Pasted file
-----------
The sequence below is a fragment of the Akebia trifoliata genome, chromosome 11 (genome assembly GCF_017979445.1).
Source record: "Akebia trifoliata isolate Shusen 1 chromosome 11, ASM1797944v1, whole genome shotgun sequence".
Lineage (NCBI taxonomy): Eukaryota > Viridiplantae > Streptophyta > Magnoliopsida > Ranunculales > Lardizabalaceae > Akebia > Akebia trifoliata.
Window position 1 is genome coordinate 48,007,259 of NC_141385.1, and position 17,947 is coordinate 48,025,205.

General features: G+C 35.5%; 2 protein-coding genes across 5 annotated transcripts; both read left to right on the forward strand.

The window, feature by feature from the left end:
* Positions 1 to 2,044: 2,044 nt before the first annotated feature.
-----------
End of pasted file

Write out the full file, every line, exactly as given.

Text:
The sequence below is a fragment of the Akebia trifoliata genome, chromosome 11 (genome assembly GCF_017979445.1).
Source record: "Akebia trifoliata isolate Shusen 1 chromosome 11, ASM1797944v1, whole genome shotgun sequence".
Lineage (NCBI taxonomy): Eukaryota > Viridiplantae > Streptophyta > Magnoliopsida > Ranunculales > Lardizabalaceae > Akebia > Akebia trifoliata.
Window position 1 is genome coordinate 48,007,259 of NC_141385.1, and position 17,947 is coordinate 48,025,205.

General features: G+C 35.5%; 2 protein-coding genes across 5 annotated transcripts; both read left to right on the forward strand.

The window, feature by feature from the left end:
* Positions 1 to 2,044: 2,044 nt before the first annotated feature.